The museum is capable of creating a new future image for communities - Prof. Kishor K. Basa
On Today, under the Annual Lecture series of Indira Gandhi Rashtriya Manav Sangrahalaya (IGRMS), Bhopal Prof. Kishor K. Basa, Tagore National Fellow and Ex-Director of IGRMS Bhopal delivered a lecture on Anthropology and Museums in India: Trends and Trajectories (in the form of a webinar) via facebook. At the beginning of the program, Shri Dilip Singh, Joint Director, IGRMS Introduced the Prof. Basa.
Professor Basa's told that his lecture comprised three sections. In the first section he discussed anthropology and museums during the colonial period from 1784 to 1947, the period which witnessed the emergence of anthropology and museums in India as distinct disciplines. While anthropology (it was also known as ethnology) was initiated to understand the 'native' cultures in order to enable the British for an effective administration, museums developed to act as a repository of the material cultures collected from various 'native' communities. The establishment of the Asiatic Society of Bengal in Kolkata in 1784 laid the foundation for such studies in India. Basa gave examples of two leading colonial museums. While Indian Museum, set up in 1814 was one of the oldest museums in the world, Madras Museum was set up in 1851. By demonstrating the native communities and their material culture as culturally inferior to the 'civilised' Europeans, both anthropology and museum during the colonial period provided legitimacy to the British rule in India. Basa argued that museum visit as a part of pilgrimage to Kolkata by rural folks of India during colonial period is a typical Indian response to a concept (i. e. Museum) brought from the West. He also showed how Viceroy Lord Curzon (1899-1905) also added to the collection in Indian Museum.
In the second section, he discussed Anthropology and Museums in India from 1947 till to date under two sub-headings: museums directly relating to anthropology and museums with anthropological perspectives. The former has four sub-categories: (a) IGRMS, Bhopal at a national level, (ii) State Museum with anthropology as a section, (iii) Tribal Museums in State Tribal Research Institutes, and (iv) anthropology museums in various universities. Recently, a number of museums have come up in India with anthropological perspectives with challenging concepts. Such museums have been set up by individuals, communities and civil societies. While 'Remember Bhopal Museum' has not taken any grant from the government and has been set up by members of civil society, activists and victims of the Bhopal gas tragedy on its 30th anniversary in 2014, the Partition Museum, established in Amritsar in 2017 showcases the trauma of partition as well as how people have coped with it. The making of both these museums was initiated not to house an already available collection as is usually the case of a museum. On the contrary, collection of oral history preceded the collection of relevant artefacts for both these museums. Besides, he also discussed a number of interesting museums in different parts of the country. These include the Peace Museum at Imphal (set up in 2019) as a mark of remembrance of the Second World War in Manipur between British and Japanese forces and the resilience of Manipuris, the Arna Jharna Museum near Jodhpur with its unique broom and musical instrument collection, Vacca, a museum near Tejgarh, Gujarat giving voice to the tribal people, interesting open air museums like Dakshina Chitra near Chennai and Janapada Loka in Ramnagar district of Karnataka, Gurusaday Museum of Kolkata with a rich collection of kantha of undivided Bengal.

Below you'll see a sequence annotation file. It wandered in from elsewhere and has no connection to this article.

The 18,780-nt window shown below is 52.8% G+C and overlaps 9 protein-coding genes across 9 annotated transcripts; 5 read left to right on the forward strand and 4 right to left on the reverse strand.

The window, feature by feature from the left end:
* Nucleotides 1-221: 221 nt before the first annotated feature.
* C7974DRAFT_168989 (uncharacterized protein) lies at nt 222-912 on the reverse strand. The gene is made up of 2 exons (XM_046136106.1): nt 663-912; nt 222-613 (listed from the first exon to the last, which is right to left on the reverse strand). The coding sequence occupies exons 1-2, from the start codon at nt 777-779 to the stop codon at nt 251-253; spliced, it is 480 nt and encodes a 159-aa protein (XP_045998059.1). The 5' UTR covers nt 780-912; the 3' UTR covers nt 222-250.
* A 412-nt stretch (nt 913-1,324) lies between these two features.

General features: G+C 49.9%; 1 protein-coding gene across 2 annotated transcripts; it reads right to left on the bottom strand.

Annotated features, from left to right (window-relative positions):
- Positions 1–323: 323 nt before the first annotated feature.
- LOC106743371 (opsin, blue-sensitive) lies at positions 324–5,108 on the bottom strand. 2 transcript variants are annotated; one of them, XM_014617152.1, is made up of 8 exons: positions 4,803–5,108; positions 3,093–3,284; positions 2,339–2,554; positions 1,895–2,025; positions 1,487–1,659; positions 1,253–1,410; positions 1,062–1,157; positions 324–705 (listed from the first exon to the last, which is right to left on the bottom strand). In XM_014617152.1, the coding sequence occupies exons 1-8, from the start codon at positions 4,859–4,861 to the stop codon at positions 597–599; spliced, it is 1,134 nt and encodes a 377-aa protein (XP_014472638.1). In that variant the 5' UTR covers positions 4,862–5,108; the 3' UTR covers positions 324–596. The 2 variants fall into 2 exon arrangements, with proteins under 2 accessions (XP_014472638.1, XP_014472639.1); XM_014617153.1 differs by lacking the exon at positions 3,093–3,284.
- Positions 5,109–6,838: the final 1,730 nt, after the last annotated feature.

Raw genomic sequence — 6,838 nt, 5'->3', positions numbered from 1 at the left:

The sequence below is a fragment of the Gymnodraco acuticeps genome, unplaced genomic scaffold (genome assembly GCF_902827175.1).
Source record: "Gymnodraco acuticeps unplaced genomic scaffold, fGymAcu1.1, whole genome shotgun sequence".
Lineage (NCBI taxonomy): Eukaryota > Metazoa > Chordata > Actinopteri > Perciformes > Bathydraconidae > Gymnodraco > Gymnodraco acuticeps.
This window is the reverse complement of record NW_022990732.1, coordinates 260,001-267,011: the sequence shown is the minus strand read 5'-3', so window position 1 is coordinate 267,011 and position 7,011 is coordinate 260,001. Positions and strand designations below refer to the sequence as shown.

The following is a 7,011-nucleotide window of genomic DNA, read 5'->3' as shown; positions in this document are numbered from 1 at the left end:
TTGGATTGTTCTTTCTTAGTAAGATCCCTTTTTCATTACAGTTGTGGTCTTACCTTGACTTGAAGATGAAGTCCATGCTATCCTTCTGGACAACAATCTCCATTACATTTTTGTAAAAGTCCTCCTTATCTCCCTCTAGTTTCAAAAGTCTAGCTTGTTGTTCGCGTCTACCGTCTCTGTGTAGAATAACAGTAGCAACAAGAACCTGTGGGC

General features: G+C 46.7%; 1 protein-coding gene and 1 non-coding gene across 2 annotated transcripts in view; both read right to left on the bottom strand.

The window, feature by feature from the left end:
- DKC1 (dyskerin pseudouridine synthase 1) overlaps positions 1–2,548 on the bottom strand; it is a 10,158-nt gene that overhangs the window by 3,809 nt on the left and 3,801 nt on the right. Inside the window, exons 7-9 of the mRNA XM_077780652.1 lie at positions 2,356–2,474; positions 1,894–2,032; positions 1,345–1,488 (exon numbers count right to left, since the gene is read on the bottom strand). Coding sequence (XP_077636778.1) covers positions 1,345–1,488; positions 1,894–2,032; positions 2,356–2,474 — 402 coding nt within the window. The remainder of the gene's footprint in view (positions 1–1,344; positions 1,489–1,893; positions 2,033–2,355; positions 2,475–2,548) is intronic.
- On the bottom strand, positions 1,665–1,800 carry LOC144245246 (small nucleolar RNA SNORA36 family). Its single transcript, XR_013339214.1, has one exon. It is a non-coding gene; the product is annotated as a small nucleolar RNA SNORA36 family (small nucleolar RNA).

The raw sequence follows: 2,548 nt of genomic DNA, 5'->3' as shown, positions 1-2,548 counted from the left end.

In the third section he spoke on the implications of COVID - 19 for museum anthropology. Citing examples of some museums and exhibitions in USA, he pointed out that museums can be a good platform for creating awareness about Covid- 19 and preventing the occurrence of rumour. Basa suggested that after the Pandemic will be over, IGRMS should put up an exhibition and then possibly a separate Pandemic Gallery or Museum which could deal with people’s response to COVID 19 in terms of diversity of masks, the unique methods developed by people for maintaining social distance, production of literature both serious and humourous and, not the least, the question of unemployment, domestic violence, migration labour – whose magnitude is being compared with that of days of Partition.
Prof. Basa ended his lecture by quoting Janes and Grattan (2019) who have said, “museums are not intended to resolve global problems, but in a position to invent a new future for themselves and their communities and help create an image of a desirable future – the essential first step in its realization”.
At the end of the program, He gave the answer the questions of the people who connected through Facebook and around many people saw the lecture, thanked for this.